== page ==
A helpful resource that I first encountered in 2017, perhaps earlier. Especially helpful in understanding foot-dragging by nonprofits around engaging in conversation regarding indigenous sovereignty. Like, why won't they publish a land acknowledgment? Because then they'd have to support it with action. And to do that would be self-sabotage.
The thing is, white supremacy is inherently self-consuming. Reflect on the machinations of the Jan 6 insurrection. Briefly: a nation was founded on indigenous genocide, land theft, enslavement of Africans, exploitation of poor people. Its founding documents reflect these values. Hundreds of years later, technology has facilitated anonymous proliferation of lies supporting the founding values of this nation.
Lies lead to more lies, leading to action -- action to usurp the organized power of the nation's government and to direct the nation to be more in alignment with those founding values. Toxicity is toxicity because it consumes itself with violence, using nature (including humanity and our byproducts) as fuel and as collateral. And, toxicity leaks all over the place and poisons everything it touches.
How does the nonprofit-industrial complex reveal its toxicity? It reveals its toxicity in its very structure. Nonprofits exist to resovle social problems. What would happen to a nonprofit that succesfully resolved a social problem? It would die, its need for existence satisfied. To avoid death, nonprofits use charity and tokenism to reinforce harmful dynamics of neoliberalism and multiculturalism to create a necessity for their existence.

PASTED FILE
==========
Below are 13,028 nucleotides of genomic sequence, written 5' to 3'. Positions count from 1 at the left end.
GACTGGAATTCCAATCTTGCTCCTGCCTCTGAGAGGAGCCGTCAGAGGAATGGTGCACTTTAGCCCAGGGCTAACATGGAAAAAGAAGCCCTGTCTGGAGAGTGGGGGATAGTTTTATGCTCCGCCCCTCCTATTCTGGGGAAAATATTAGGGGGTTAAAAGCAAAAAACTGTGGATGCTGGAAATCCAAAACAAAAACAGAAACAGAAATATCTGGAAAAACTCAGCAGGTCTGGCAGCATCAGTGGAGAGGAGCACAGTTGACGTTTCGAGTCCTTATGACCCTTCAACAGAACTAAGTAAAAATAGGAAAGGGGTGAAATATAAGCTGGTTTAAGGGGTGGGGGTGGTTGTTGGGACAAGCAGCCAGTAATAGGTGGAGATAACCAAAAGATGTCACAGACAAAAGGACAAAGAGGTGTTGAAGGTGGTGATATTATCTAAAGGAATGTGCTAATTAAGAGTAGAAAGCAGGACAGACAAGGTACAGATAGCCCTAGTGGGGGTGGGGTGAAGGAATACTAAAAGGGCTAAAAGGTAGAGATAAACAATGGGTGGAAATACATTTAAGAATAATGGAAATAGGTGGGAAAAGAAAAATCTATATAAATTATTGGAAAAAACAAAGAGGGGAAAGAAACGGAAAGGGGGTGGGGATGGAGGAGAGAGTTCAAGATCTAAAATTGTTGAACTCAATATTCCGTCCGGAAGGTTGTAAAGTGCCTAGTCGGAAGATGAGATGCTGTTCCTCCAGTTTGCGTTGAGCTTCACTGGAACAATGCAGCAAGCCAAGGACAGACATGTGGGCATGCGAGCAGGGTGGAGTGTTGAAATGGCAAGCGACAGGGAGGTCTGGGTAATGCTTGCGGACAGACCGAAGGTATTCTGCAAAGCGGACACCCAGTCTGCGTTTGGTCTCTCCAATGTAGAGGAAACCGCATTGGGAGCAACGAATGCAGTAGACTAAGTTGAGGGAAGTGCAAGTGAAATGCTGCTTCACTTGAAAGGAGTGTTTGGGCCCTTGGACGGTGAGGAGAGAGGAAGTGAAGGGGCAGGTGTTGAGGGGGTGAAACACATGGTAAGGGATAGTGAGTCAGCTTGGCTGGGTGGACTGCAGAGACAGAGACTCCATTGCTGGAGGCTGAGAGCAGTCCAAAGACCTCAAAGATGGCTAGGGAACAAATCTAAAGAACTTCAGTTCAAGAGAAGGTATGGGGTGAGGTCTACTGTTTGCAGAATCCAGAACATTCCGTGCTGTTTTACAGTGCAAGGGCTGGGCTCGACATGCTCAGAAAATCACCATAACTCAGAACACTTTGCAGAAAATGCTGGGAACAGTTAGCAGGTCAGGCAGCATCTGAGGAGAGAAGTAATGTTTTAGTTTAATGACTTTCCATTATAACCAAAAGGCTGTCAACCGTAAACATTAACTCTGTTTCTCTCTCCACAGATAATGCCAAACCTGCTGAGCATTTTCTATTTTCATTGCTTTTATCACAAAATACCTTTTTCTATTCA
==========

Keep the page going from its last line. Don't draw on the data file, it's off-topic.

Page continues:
What can be done? I'm not a doctor, just an artist. It's clear nonprofits do help some equitable processes manifest. Lots of good-hearted, well-intentioned people work for and with nonprofits, myself and many dear to me included. All that's clear to me is our urgent need to build life-affirming structures for survival and thriving in the conditions we're facing. We have to destroy and rebuild at the same damn time. We must thread the camel through the needle's eye.
We can learn from decomposers, from children and eldres, from artists and scientists -- from those who have maintained a capacity to imagine beyond the structures we've been provided. We'll have to imagine theose new structures while, in many cases, sabotaging the painful old ones.